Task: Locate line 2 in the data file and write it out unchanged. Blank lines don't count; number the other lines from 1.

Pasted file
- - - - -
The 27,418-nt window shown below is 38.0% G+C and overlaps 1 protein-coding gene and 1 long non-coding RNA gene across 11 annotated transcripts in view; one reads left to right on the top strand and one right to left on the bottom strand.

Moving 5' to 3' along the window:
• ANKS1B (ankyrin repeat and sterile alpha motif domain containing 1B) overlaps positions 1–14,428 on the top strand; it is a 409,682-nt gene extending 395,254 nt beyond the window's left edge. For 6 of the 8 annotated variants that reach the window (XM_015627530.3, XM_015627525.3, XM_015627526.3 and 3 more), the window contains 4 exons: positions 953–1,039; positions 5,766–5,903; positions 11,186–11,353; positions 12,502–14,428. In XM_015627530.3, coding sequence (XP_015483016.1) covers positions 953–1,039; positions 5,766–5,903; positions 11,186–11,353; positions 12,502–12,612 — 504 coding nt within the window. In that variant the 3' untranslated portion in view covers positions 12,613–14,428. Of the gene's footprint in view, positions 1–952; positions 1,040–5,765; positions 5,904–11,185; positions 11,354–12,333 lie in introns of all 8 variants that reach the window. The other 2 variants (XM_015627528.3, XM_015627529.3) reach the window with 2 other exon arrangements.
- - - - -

Moving 5' to 3' along the window: